Futures Council will keep an eye on disruptionBy Nicole Hallada, AEM Vice President, Marketing and Communications

Drones. Trump. Brexit. Musk. IoT. BIM. AR/VR. And more. What’s next? What’s three to seven years down the road? And what should equipment manufacturers be doing about it?

Enter the Futures Council.

Established as an early alert system to AEM and its members, the mission of the Futures Council is to review and discuss disruptions on the horizon that have the potential to impact off-highway equipment manufacturers and/or AEM from an association perspective.

The council’s goal is to consider if the disruptions will impact AEM’s service offerings and/or if AEM should begin talking to members about potential disruptions through its boards, committees and content.

Specific objectives include:

  1.     Identifying a prioritized list of manufacturing disruption topics that AEM should bring to its membership through content, committees or sector boards
  2.     Delivering to the AEM strategy team (in time for following year’s planning) a “watch list” of items likely to disrupt the Association’s service and financial model
  3.     Establishing a regular cadence of disruption outlook content delivered to members

The idea for the Futures Council came about as a team of us were working on a project aimed at disrupting the CONEXPO-CON/AGG show. We proposed that we would challenge the model of the show to find its blind spots.

The results of that project day lighted a number of things. The most obvious was the degree to which we could engage contractors in a dialogue about the changing jobsite and how exhibitors had solutions to help them.

We got pretty deep into the changes and their impact and it was apparent that if the contractor was changing this much, then so would the manufacturer. Thus AEM’s needs to keep pace in order to ensure the best suite of services to our members.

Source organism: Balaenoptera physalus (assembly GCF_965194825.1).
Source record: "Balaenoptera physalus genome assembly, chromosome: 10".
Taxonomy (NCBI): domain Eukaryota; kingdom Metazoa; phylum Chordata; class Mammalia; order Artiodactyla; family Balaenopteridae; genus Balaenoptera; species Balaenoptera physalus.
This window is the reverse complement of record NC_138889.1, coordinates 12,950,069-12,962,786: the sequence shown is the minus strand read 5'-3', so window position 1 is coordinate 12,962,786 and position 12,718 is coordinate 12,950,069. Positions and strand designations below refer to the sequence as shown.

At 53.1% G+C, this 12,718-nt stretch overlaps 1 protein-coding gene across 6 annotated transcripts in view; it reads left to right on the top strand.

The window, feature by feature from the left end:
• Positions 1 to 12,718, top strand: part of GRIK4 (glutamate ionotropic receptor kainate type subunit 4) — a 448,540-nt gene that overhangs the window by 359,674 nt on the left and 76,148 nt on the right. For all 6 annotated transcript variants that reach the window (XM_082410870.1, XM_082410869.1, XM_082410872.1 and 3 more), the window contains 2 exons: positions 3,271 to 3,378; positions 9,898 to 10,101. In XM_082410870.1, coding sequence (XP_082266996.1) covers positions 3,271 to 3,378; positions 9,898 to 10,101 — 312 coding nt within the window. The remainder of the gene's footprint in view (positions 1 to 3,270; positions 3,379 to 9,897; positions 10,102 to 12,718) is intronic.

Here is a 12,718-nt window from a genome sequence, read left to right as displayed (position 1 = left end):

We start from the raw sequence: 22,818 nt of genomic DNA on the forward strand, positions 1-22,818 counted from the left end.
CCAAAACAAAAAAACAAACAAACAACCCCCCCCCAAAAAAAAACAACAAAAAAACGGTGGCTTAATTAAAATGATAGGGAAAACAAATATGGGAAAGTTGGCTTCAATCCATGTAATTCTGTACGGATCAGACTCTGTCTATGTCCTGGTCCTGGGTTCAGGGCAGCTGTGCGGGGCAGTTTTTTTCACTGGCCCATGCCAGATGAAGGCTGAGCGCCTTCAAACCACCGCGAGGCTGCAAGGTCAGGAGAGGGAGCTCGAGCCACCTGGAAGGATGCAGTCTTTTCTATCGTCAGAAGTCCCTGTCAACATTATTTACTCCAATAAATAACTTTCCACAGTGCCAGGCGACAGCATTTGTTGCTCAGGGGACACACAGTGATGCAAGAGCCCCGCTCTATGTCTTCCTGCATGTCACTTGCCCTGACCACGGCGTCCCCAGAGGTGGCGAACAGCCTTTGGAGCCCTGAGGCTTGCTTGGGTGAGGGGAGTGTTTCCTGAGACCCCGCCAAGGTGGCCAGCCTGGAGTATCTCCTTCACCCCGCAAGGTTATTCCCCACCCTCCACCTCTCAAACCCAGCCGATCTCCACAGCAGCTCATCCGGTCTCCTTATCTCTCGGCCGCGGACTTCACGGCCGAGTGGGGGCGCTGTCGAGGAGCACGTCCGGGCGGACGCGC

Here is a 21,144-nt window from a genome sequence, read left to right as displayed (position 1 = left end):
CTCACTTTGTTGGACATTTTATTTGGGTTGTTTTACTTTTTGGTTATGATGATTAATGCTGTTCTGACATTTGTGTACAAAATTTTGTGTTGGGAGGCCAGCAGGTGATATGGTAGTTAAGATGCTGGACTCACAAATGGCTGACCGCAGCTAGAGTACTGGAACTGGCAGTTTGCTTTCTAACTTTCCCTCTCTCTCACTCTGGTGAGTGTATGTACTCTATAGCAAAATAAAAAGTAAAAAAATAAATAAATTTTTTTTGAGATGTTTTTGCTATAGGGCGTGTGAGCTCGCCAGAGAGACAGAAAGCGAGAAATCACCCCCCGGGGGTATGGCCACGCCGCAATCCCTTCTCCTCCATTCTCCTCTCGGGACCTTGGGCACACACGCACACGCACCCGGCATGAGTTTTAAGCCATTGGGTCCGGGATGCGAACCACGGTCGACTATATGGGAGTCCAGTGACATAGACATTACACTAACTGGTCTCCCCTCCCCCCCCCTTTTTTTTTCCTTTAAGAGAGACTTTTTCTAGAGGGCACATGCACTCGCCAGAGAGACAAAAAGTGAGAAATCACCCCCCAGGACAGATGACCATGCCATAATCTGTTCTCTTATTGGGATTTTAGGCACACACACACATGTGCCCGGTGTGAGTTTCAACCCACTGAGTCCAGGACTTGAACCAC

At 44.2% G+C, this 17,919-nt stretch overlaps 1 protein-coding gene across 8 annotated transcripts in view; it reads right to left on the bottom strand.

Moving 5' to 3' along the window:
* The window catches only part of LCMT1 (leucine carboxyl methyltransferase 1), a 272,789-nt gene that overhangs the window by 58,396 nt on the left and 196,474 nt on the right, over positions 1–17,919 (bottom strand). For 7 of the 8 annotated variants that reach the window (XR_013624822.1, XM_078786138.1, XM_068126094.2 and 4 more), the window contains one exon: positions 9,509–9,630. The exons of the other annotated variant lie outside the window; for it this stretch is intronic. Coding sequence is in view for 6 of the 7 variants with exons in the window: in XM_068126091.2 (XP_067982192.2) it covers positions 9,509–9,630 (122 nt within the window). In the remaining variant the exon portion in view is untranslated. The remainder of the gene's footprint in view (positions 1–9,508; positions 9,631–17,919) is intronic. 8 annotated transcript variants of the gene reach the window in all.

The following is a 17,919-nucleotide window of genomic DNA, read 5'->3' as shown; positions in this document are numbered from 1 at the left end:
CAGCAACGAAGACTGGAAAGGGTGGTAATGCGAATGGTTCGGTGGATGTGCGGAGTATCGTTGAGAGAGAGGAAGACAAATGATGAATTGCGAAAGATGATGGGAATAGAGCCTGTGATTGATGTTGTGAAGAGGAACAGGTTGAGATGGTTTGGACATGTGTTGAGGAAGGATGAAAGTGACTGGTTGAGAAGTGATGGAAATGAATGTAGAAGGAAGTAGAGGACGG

The observation has long been there. It was really facing that information all in one spot at one time and knowing that the speed of change warrants a more intentional approach on our part.  We didn’t have a mechanism to keep a regular pulse on disruptive trends and felt it would help members if we moved in that direction.

The council met recently for the first time, and it was the most prepared group of AEM committee participants I’ve ever had the pleasure to work with. They all came with mini-presentations about what they saw on the horizon. Our facilitator was futurist Derek Woodgate, and he guided the day into a fantastic dialogue that yielded numerous areas for further discussion.

At a very high level, the council identified drivers that were considered to be both probable and relevant, namely:

  •          Intelligent work
  •          Social sustainability
  •          The maker movement
  •          Smart site management, integrated hubs
  •          Machine-to-machine and machine-to-human interactivity and trust
  •          Upskilling and future education
  •          Intelligent transportation systems and freight
  •          New road structures and materials

In addition, the following key disruptors/influences were generated:

  •          Women managers
  •          Accelerated processes
  •          Outside players, new sections
  •          Drones and robotics
  •          The fully networked field
  •          Collaboration and mergers/take-overs
  •          The power of analytics
  •          Agriculture will adopt new tech before construction

Given these takeaways, it’s easy to see the Futures Council being a leading source of information on disruption for AEM. Those initially chosen to serve on the council have already proved to be insightful and creative, and that’s something AEM can benefit from in the long term.

Looking ahead, I see the Futures Council evolving into a group that provides the most pertinent and engaging information about changes that could affect what members manufacture, and how AEM could adapt to thrive in that change. Among other things, this could be making recommendations on content or new services.

The council also ties very nicely to the AEM Strategic Task Force’s goal of “thought leadership,” and I can see them working closely on that key result area.

Would you like to get involved? There’s definitely room for more agriculture representation on the council. Participants should be from a full or mid-level member company in a product marketing or research and development position, and identified by the member company as a potential future leader of their organization.

The best fit is with people who are high ideators, idea brokers or theorist types. That being said, I’d like to know about people from either industry who are interested for spots available in future years.

For more information, please contact me at nhallada@aem.org or call 414-298-4129.

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